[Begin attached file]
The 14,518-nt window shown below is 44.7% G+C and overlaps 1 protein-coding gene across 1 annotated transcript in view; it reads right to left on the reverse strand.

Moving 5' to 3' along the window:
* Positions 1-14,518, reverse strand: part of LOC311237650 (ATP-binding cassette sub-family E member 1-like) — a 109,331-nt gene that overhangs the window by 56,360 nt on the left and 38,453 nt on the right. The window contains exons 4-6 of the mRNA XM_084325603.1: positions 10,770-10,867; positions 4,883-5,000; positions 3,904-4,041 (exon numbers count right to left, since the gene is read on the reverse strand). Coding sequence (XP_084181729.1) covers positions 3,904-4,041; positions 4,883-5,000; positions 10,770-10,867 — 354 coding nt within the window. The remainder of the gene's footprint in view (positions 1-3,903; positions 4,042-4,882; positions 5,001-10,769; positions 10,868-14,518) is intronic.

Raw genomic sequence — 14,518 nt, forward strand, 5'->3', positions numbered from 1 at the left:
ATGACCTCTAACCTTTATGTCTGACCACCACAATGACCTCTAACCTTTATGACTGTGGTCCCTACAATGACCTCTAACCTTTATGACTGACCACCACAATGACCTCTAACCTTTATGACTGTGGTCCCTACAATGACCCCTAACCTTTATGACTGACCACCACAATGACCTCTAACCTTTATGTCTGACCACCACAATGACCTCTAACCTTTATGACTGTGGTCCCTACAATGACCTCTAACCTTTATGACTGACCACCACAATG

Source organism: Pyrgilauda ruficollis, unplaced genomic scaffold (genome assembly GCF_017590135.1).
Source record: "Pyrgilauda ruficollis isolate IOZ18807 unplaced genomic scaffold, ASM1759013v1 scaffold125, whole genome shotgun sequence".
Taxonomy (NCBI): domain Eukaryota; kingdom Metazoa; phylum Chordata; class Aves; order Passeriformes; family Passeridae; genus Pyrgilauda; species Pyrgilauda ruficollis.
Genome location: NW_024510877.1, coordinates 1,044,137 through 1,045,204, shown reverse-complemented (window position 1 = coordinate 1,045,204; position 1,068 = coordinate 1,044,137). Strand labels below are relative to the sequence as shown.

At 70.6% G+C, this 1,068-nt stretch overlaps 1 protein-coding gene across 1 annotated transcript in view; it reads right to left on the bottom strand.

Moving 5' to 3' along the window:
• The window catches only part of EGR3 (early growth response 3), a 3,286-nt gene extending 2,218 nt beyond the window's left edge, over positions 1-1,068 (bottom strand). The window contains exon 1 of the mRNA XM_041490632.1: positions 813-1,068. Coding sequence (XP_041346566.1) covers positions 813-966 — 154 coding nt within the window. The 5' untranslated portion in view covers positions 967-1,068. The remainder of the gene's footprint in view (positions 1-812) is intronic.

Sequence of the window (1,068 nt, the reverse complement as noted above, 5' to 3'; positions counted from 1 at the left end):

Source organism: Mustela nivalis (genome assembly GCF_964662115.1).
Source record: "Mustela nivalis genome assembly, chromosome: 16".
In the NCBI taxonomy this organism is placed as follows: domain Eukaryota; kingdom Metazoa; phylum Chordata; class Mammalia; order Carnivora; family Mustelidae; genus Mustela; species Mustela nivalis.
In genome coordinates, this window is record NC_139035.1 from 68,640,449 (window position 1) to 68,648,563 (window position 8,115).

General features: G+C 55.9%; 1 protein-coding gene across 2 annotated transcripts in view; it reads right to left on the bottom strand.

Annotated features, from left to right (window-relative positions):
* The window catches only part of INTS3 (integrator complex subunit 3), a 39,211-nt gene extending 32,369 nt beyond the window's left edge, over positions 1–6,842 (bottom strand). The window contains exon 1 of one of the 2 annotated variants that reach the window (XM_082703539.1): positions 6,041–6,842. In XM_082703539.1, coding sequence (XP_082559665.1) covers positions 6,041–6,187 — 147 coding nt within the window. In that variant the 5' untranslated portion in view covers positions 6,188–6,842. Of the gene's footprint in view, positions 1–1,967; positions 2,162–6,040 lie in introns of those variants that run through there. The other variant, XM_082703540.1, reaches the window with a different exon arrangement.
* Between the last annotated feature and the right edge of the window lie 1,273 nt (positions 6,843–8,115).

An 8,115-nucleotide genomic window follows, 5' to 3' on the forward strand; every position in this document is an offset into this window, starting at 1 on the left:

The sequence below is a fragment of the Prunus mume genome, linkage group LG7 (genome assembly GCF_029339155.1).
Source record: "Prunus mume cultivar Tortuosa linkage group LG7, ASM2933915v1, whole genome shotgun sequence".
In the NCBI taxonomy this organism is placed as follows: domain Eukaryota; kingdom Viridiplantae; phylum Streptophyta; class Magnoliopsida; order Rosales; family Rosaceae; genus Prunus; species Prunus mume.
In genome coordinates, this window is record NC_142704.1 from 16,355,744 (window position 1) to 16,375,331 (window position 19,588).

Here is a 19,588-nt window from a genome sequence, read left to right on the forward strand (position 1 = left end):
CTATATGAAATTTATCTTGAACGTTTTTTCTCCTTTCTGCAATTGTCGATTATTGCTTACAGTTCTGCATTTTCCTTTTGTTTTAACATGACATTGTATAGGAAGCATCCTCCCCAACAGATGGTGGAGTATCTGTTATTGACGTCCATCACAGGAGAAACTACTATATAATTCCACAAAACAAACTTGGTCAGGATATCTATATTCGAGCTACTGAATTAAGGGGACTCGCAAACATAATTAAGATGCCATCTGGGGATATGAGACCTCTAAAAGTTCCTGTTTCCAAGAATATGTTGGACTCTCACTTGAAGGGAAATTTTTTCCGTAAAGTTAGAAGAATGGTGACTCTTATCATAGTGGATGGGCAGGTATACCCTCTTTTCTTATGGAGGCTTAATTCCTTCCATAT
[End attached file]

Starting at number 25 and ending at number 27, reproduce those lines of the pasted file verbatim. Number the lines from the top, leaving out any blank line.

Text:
In the NCBI taxonomy this organism is placed as follows: domain Eukaryota; kingdom Viridiplantae; phylum Streptophyta; class Magnoliopsida; order Rosales; family Rosaceae; genus Prunus; species Prunus mume.
In genome coordinates, this window is record NC_142704.1 from 16,355,744 (window position 1) to 16,375,331 (window position 19,588).

Here is a 19,588-nt window from a genome sequence, read left to right on the forward strand (position 1 = left end):